Change in Your Pocket
Merchants and financial institutions are excited about cell phone payment systems, but security and carrier issues may put the technology on hold for a while.
By Tim Scannell
Pity the poor cell phone. It has been banned from schools, courts, hospitals and speeding automobiles. Restrictions on phones in restaurants and retail establishments have prompted at least one enterprising company to revamp old school phone booths as cell phone isolation chambers for those calls you just have to take.
This anti-cell phone sentiment may soon be on the downswing, however, as large businesses and even mom-and-pop shops discover how these ubiquitous devices can provide an edge when it comes to driving customer sales and targeting wireless promotion and marketing campaigns.
Cell phones may also be used as electronic wallets to pay for products and services, although it may be years before such transactions are smooth and secure enough to convince most people to forego cash in favor of a cellular wallet, say the experts.
“Dealing with the carriers is very difficult because you are talking about a lot of legacy from the Ma Bell corporate culture and the technology infrastructure,” says Nathan George, channel manager for Trio Teknologies, a developer and distributor of wide area network (WAN) solutions that work closely with the major U.S. carriers. “The carriers also do such a poor job of billing customers today that it would take months just to add a single service or new vendor to their menu.”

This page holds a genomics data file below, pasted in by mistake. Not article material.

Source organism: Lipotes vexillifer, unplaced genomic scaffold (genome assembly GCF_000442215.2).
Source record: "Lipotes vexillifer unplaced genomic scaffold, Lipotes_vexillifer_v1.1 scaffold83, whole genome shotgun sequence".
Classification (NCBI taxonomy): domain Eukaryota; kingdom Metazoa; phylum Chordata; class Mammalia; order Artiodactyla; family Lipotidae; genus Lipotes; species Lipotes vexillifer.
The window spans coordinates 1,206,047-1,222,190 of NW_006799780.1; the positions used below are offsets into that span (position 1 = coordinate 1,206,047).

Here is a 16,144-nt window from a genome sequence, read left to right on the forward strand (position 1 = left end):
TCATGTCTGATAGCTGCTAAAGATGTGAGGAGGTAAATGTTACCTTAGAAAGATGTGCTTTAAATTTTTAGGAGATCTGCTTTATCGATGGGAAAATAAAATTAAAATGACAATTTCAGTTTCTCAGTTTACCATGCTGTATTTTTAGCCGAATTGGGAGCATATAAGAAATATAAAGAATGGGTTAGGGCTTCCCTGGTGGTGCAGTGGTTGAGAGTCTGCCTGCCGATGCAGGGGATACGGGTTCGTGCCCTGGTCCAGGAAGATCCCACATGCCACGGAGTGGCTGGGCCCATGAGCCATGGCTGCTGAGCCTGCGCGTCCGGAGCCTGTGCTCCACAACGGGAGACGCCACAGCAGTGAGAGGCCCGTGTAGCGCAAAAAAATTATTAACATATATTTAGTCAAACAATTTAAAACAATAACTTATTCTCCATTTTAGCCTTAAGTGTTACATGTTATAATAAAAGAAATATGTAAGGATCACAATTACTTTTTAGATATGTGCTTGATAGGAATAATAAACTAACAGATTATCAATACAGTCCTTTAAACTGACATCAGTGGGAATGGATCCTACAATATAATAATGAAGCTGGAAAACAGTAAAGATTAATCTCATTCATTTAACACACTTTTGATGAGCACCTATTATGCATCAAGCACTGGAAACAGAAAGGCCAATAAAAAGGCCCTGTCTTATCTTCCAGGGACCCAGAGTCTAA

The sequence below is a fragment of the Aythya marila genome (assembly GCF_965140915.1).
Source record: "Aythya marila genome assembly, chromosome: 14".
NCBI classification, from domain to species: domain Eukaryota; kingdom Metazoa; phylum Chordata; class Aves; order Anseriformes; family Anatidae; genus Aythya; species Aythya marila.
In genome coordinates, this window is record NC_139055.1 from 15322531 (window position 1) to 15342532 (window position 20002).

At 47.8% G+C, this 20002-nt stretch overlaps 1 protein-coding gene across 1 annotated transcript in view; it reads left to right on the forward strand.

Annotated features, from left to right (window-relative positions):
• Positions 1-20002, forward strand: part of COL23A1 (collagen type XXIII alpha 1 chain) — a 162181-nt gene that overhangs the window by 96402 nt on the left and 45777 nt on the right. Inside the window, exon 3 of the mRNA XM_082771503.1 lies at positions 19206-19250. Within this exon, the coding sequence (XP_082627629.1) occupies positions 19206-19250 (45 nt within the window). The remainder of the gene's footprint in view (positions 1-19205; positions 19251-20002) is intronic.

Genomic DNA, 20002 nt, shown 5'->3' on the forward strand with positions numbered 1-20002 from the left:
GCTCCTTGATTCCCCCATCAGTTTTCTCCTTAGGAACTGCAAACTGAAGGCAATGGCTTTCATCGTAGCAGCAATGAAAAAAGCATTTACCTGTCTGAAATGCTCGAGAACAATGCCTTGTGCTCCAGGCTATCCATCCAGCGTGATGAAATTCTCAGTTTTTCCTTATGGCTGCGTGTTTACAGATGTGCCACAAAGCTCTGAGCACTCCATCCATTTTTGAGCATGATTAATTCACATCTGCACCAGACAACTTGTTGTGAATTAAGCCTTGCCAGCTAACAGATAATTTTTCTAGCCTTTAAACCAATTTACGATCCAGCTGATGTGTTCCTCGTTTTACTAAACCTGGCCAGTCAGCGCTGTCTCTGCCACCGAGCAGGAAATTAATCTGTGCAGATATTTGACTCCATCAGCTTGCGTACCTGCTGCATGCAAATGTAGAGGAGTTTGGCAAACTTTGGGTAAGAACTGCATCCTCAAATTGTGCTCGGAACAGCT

In the meantime, most cell phone-based transactions are focused on simple products such as ringtones, games and Java applets, which can be easily transferred and installed on cell phones. Nextel, which is now part of the Sprint network, also offers a number of business applications that can be transferred over the air and installed on its cell phones. Fees for these products and services are added to the user’s monthly bill, usually through a third-party billing company.
“Carriers don’t really want to get into the billing area right now because there is just too much going on and no money in it for them yet,” adds George.
Selling by Cell
Billing issues and serious concerns such as security haven’t prevented the wireless carriers from dipping their toes in the early stages of mobile eCommerce, however. A number of enterprising third-party companies have developed mobile promotion and “couponing” technologies that allow retailers to reach out and grab potential customers by their wireless lapels.
MobileLime, a 5-year-old startup based outside Boston, Mass., has developed wireless customer-loyalty systems that retailers can use to send customers information alerts, cost-saving offers and other incentives designed to increase business and develop a closer buyer-seller relationship. The company’s Mobile Rewards technology was recently adopted by Ring Brothers marketplace, a family-owned grocery chain in Cape Cod. Customers sign up for the Ring Brothers mobile program at one of the chain’s stores and provide the grocer with their cell phone number. The chain then works with MobileLime to channel incentives to these customers and has even staged a weekly drawing for a $100 gift card.
“We are now able to communicate with our customers in real time, instilling and rewarding their loyalty by offering exclusive savings and information based on their interests and buying behaviors,” explains Ed Ring, co-owner of the popular grocery mart.